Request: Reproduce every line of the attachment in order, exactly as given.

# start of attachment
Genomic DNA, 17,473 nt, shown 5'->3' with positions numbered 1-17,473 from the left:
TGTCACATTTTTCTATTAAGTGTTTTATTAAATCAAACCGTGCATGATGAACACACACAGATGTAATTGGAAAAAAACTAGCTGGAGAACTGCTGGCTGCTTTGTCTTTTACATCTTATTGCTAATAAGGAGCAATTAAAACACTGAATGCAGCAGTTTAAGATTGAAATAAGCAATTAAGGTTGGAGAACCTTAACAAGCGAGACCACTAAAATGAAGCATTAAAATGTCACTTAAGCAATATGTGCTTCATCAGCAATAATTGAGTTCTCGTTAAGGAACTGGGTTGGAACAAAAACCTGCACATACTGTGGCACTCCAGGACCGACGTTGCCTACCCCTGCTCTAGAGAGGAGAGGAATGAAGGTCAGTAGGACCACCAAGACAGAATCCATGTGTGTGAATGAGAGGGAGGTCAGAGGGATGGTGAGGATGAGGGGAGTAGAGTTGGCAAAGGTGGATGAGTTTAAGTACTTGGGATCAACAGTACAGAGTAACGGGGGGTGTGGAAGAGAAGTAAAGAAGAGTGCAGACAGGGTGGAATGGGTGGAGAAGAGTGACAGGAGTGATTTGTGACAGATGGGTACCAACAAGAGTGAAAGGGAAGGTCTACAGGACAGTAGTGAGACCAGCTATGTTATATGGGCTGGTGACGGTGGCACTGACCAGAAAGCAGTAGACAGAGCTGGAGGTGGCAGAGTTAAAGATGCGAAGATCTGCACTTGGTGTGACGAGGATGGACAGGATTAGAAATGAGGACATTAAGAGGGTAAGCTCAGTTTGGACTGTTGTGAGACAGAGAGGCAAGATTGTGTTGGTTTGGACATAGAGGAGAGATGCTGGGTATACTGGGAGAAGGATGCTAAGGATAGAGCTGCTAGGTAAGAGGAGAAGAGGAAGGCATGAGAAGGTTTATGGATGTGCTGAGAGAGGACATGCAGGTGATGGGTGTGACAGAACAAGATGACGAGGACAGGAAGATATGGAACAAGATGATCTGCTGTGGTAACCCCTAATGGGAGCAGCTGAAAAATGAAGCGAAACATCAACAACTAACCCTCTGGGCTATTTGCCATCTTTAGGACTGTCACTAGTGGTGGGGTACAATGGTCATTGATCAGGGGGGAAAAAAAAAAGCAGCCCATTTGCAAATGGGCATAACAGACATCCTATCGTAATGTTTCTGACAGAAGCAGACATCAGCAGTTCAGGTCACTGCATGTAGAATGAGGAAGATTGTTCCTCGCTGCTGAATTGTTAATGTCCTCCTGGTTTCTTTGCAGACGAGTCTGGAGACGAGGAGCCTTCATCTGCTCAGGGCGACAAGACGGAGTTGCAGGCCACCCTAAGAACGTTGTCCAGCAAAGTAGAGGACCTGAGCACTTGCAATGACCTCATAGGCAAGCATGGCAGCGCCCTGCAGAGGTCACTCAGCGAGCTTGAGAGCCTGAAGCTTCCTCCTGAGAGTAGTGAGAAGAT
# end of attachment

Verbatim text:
Genomic DNA, 17,473 nt, shown 5'->3' with positions numbered 1-17,473 from the left:
TGTCACATTTTTCTATTAAGTGTTTTATTAAATCAAACCGTGCATGATGAACACACACAGATGTAATTGGAAAAAAACTAGCTGGAGAACTGCTGGCTGCTTTGTCTTTTACATCTTATTGCTAATAAGGAGCAATTAAAACACTGAATGCAGCAGTTTAAGATTGAAATAAGCAATTAAGGTTGGAGAACCTTAACAAGCGAGACCACTAAAATGAAGCATTAAAATGTCACTTAAGCAATATGTGCTTCATCAGCAATAATTGAGTTCTCGTTAAGGAACTGGGTTGGAACAAAAACCTGCACATACTGTGGCACTCCAGGACCGACGTTGCCTACCCCTGCTCTAGAGAGGAGAGGAATGAAGGTCAGTAGGACCACCAAGACAGAATCCATGTGTGTGAATGAGAGGGAGGTCAGAGGGATGGTGAGGATGAGGGGAGTAGAGTTGGCAAAGGTGGATGAGTTTAAGTACTTGGGATCAACAGTACAGAGTAACGGGGGGTGTGGAAGAGAAGTAAAGAAGAGTGCAGACAGGGTGGAATGGGTGGAGAAGAGTGACAGGAGTGATTTGTGACAGATGGGTACCAACAAGAGTGAAAGGGAAGGTCTACAGGACAGTAGTGAGACCAGCTATGTTATATGGGCTGGTGACGGTGGCACTGACCAGAAAGCAGTAGACAGAGCTGGAGGTGGCAGAGTTAAAGATGCGAAGATCTGCACTTGGTGTGACGAGGATGGACAGGATTAGAAATGAGGACATTAAGAGGGTAAGCTCAGTTTGGACTGTTGTGAGACAGAGAGGCAAGATTGTGTTGGTTTGGACATAGAGGAGAGATGCTGGGTATACTGGGAGAAGGATGCTAAGGATAGAGCTGCTAGGTAAGAGGAGAAGAGGAAGGCATGAGAAGGTTTATGGATGTGCTGAGAGAGGACATGCAGGTGATGGGTGTGACAGAACAAGATGACGAGGACAGGAAGATATGGAACAAGATGATCTGCTGTGGTAACCCCTAATGGGAGCAGCTGAAAAATGAAGCGAAACATCAACAACTAACCCTCTGGGCTATTTGCCATCTTTAGGACTGTCACTAGTGGTGGGGTACAATGGTCATTGATCAGGGGGGAAAAAAAAAAGCAGCCCATTTGCAAATGGGCATAACAGACATCCTATCGTAATGTTTCTGACAGAAGCAGACATCAGCAGTTCAGGTCACTGCATGTAGAATGAGGAAGATTGTTCCTCGCTGCTGAATTGTTAATGTCCTCCTGGTTTCTTTGCAGACGAGTCTGGAGACGAGGAGCCTTCATCTGCTCAGGGCGACAAGACGGAGTTGCAGGCCACCCTAAGAACGTTGTCCAGCAAAGTAGAGGACCTGAGCACTTGCAATGACCTCATAGGCAAGCATGGCAGCGCCCTGCAGAGGTCACTCAGCGAGCTTGAGAGCCTGAAGCTTCCTCCTGAGAGTAGTGAGAAGAT